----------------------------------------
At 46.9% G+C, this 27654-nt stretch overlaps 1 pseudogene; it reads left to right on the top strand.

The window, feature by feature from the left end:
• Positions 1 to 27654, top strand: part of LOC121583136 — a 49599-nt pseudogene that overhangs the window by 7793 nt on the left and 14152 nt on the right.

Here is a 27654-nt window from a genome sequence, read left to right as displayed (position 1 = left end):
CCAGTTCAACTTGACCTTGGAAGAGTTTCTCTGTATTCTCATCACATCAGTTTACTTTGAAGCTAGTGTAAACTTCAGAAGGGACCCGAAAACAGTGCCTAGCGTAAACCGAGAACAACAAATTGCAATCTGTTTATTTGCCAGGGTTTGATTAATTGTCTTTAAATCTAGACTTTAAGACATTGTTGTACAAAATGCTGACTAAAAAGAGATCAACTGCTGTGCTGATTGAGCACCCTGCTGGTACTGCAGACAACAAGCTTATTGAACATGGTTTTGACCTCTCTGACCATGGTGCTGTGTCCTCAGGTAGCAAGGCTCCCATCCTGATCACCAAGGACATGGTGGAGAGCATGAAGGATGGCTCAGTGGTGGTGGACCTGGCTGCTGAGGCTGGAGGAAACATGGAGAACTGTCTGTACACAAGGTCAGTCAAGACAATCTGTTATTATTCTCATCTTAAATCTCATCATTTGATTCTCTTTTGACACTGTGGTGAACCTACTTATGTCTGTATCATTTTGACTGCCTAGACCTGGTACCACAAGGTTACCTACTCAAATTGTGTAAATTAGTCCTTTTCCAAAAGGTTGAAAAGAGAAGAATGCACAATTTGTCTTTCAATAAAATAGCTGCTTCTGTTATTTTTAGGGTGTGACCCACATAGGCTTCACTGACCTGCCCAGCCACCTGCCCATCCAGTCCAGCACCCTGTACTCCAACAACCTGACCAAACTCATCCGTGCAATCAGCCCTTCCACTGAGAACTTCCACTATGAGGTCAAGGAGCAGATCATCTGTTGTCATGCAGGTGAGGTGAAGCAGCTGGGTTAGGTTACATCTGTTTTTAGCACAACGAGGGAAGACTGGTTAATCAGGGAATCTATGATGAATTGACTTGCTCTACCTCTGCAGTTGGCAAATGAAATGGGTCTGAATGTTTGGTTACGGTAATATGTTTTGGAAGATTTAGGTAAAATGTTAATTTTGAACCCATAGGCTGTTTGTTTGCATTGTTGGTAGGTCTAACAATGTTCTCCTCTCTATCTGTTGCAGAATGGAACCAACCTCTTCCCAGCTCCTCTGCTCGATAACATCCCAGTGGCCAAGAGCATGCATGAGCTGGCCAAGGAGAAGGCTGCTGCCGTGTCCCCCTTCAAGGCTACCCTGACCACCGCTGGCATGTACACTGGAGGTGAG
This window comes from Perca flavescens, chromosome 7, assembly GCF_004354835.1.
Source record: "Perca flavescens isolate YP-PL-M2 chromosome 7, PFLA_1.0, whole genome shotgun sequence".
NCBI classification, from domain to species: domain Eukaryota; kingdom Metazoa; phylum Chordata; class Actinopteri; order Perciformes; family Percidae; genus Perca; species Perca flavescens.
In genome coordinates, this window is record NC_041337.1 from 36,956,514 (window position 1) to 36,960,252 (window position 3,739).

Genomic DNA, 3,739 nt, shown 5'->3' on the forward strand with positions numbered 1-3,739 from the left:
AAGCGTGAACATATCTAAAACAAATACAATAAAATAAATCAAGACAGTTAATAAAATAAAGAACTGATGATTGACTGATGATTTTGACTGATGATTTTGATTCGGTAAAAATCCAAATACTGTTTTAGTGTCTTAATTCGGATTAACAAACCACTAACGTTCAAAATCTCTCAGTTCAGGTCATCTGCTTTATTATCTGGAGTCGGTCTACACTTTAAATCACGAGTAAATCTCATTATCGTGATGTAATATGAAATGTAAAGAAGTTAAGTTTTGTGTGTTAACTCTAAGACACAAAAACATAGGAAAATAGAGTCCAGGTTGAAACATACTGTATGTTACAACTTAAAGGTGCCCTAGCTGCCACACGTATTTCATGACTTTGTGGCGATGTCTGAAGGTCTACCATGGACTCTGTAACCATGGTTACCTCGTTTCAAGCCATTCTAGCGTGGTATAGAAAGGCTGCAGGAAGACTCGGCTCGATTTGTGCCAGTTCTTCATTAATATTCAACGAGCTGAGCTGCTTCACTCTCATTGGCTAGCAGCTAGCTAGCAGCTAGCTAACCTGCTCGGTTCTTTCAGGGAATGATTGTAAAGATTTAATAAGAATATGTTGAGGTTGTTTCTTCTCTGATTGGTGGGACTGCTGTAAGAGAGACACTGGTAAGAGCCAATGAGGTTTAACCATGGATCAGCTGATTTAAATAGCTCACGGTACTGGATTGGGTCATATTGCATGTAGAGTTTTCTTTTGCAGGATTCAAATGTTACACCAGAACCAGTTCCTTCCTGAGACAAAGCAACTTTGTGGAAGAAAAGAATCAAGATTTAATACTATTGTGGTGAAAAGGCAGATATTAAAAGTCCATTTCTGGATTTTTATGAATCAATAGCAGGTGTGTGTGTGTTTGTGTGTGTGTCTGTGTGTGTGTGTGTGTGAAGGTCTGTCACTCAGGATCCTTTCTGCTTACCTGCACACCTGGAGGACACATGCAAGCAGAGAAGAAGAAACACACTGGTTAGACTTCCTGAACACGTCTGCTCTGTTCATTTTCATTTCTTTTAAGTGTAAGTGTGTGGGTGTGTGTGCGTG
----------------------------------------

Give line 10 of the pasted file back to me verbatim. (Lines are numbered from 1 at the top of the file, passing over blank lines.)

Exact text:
Genomic DNA, 3,739 nt, shown 5'->3' on the forward strand with positions numbered 1-3,739 from the left: